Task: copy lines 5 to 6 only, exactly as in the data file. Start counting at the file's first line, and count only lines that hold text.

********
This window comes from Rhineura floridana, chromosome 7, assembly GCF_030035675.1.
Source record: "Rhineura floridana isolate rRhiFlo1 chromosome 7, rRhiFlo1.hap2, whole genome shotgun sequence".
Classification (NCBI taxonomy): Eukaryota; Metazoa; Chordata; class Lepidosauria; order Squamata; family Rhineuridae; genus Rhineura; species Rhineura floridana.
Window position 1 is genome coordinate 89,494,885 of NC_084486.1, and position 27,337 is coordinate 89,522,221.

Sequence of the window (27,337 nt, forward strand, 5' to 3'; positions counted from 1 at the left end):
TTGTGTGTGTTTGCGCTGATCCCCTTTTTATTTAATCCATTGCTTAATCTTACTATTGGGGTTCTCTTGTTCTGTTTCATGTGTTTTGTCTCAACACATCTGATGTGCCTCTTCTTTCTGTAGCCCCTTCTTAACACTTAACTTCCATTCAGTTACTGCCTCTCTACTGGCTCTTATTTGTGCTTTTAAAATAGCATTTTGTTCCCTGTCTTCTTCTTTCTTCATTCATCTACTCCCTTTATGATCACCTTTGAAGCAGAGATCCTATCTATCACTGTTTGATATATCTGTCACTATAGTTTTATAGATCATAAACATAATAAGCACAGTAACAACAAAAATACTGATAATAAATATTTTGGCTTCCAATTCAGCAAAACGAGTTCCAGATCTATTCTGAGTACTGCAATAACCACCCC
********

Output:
Sequence of the window (27,337 nt, forward strand, 5' to 3'; positions counted from 1 at the left end):
TTGTGTGTGTTTGCGCTGATCCCCTTTTTATTTAATCCATTGCTTAATCTTACTATTGGGGTTCTCTTGTTCTGTTTCATGTGTTTTGTCTCAACACATCTGATGTGCCTCTTCTTTCTGTAGCCCCTTCTTAACACTTAACTTCCATTCAGTTACTGCCTCTCTACTGGCTCTTATTTGTGCTTTTAAAATAGCATTTTGTTCCCTGTCTTCTTCTTTCTTCATTCATCTACTCCCTTTATGATCACCTTTGAAGCAGAGATCCTATCTATCACTGTTTGATATATCTGTCACTATAGTTTTATAGATCATAAACATAATAAGCACAGTAACAACAAAAATACTGATAATAAATATTTTGGCTTCCAATTCAGCAAAACGAGTTCCAGATCTATTCTGAGTACTGCAATAACCACCCC